NGC 6946 (UGC 11597, Arp 29) Galaxy in Cygnus

Located at: RA 20 hours 34 minutes 52 seconds; Dec +60 degrees 09 minutes 15 seconds

Size: 11.6' x 9.8' Magnitude: 9.6 blue Class: SAB(rs)cd HII

North is up

West to the right

Telescope:

 8" f5 Newtonian reflector

Camera:

 ST-8XME, self-guided, binned 1x1, temp -15c, camera control MaxIm DL 4.56

Image:

 Lumicon Red filter, 450 minutes (45 x 10 minute subs), 07/5/6/8/2008; seeing 2.3-3.1 FWHM per CCDStack

Processing:

CCDStack 1.3.7, Photoshop 7.0

Location:

 Rolling Roof Observatory, Thousand Oaks, CA 91360 (+34d 13m 29s -118h 52m 20s)

Notes:

This image is a work in progress ... I needed to reshoot this galaxy because my previous image was a 70 minute unfiltered image using my film coma corrector (for use with the 2" Lumicon off-axis guider). Since I do not have an adaptor to make the required corrector to focal plane distance, the star images were larger than without the coma corrector. This is my first image with the Lumicon Red filter. I would like to add more exposure time, but for now, this image is better than what I had. NGC 6946 is just under 40 minutes SSE of the rich open cluster NGC 6939.

See the 14.5" version.

From the NGC / IC Project:

Contemporary Visual Observation(s) for NGC 6946

NGC 6946 = UGC 11597 = MCG +10-29-006 = CGCG 304-006 = Arp 29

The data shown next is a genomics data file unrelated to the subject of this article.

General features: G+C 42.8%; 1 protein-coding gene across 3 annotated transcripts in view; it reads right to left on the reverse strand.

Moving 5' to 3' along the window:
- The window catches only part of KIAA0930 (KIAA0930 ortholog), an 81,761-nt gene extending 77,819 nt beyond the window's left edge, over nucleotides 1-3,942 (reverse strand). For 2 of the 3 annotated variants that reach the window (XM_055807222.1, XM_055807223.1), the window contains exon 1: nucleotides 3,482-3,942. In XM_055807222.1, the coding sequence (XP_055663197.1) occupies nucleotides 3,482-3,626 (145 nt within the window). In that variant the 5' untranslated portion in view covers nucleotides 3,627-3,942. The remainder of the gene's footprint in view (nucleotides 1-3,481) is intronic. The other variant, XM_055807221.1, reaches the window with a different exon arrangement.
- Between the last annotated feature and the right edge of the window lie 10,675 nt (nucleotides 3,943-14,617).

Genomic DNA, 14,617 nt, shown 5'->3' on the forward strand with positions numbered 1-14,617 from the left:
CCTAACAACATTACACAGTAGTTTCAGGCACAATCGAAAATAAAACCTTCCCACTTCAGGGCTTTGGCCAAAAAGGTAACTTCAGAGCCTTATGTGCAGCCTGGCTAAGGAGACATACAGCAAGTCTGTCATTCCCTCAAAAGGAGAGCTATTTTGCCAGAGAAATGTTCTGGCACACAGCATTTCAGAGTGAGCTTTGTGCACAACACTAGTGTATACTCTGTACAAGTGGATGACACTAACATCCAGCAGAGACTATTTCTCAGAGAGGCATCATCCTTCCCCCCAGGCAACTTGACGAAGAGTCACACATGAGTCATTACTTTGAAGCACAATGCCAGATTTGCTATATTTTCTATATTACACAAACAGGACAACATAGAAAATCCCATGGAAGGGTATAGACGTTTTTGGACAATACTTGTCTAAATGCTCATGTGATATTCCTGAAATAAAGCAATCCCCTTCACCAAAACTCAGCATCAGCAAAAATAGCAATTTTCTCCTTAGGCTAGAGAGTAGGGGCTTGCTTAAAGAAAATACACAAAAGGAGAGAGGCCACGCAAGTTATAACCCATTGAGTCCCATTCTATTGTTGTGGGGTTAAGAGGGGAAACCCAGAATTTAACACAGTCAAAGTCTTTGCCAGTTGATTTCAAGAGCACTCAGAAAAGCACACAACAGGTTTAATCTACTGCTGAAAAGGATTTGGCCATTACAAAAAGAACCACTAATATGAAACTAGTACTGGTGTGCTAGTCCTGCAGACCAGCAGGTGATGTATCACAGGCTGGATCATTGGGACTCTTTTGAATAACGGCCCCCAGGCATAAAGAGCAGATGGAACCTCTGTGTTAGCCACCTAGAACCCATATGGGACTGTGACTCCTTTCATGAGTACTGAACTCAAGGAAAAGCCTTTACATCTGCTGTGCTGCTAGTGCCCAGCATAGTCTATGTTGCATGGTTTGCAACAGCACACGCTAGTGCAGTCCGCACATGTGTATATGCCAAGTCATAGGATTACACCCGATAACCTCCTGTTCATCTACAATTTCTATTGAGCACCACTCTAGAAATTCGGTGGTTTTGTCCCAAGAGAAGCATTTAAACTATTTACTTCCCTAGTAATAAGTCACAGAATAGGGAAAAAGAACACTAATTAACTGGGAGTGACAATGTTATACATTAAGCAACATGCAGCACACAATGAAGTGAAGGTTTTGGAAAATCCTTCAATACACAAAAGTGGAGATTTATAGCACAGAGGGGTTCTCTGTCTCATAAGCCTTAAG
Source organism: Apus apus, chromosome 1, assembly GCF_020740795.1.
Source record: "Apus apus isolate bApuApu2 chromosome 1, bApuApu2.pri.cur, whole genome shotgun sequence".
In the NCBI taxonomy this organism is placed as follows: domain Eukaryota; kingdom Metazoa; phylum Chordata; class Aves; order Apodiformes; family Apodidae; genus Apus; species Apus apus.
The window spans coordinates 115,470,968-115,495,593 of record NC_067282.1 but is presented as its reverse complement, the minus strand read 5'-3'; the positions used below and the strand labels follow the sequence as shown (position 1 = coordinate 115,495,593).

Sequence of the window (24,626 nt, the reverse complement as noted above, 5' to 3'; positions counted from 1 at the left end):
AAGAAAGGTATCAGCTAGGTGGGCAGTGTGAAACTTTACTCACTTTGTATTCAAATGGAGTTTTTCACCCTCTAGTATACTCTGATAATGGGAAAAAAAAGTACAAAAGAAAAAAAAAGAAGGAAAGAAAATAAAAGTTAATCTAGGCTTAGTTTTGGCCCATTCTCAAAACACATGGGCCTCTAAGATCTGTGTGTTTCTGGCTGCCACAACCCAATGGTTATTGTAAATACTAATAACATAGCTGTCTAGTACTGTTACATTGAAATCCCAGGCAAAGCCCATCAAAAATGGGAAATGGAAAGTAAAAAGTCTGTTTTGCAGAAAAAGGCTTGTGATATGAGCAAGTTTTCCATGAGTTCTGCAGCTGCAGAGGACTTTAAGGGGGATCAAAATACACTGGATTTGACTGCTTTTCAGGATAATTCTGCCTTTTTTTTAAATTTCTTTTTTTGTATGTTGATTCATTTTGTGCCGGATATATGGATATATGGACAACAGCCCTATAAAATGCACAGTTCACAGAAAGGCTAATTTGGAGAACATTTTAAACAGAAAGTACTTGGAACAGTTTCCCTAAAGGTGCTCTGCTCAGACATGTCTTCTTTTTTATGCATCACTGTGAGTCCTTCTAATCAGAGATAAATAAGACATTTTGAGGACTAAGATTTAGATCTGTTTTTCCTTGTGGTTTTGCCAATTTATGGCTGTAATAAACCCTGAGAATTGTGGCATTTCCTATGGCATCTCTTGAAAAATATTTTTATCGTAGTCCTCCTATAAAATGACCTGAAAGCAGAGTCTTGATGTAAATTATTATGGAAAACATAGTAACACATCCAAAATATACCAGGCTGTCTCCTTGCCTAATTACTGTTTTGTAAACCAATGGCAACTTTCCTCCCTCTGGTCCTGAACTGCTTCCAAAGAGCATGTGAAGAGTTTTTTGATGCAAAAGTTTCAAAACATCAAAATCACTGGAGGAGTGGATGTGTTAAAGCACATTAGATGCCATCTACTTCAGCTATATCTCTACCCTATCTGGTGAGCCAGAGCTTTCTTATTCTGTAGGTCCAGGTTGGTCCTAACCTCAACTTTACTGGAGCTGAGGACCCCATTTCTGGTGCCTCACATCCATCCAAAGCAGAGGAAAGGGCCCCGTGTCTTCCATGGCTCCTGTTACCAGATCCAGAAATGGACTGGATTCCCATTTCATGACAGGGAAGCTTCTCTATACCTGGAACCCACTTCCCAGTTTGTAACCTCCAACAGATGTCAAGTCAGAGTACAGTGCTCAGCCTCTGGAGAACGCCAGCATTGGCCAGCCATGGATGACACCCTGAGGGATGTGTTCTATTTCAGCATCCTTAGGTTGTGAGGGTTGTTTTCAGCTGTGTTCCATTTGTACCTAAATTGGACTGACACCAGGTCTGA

20 34 52.3 +60 09 14
V = 08.8;  Size 11.5x9.8;  SB = 13.8

18" (10/9/04): viewed type II supernova 2004e, discovered 9/27/04 (13 days ago) 
and appeared at approximately mag 12.8.  It was easily identified using a 
photographic finder chart.  The supernova is located 4.1' E and 1.9' S of the 
nucleus, just west of a pair of mag 13/13.5 stars at 12" separation and was 
comparable to the brighter star of this pair.  A fainter mag 14.4 star is close 
WSW and the three stars plus supernova form a small wedge of Sagitta shaped 
group.  This is the 8th supernova discovered in N6946 since 1917.

17.5" (8/29/92): bright, very large, 6' diameter to main body, elongated 3:2 ~E-
W.  Three arms are visible.  A long bright arm is attached at the north side of 
the core and trails to the east.  This eastern arm splits; a short fainter 
branch bends south following the core and a long curving bright arm terminates 
with a very faint, very small HII knot.  On the west side a fainter arm shoots 
sharply to the north from the core.  These outer arms significantly increase the 
diameter of the main body.  The galaxy has a very large brighter middle but the 
core is just a very small brighter region close SW of the geometric center.  A 
very faint stellar nucleus was seen with direct vision.  Observation from 
12,000' in the White Mountains.

17.5" (8/13/88): main spiral arm very prominent and easily seen to split.

17.5" (9/14/85): bright, large, brighter central core.  A prominent arm attached 
on the NE side of the core and trailing to the east.  This arms splits - the 
shorter arm is close to the core and a brighter region or arm to the west.

13" (7/27/84): bright arm on the east side highly suspected to branch or split 
into two arms.  Also an arm or brighter region seen on the opposite side of the 
galaxy pointing W a short way.

- by Steve Gottlieb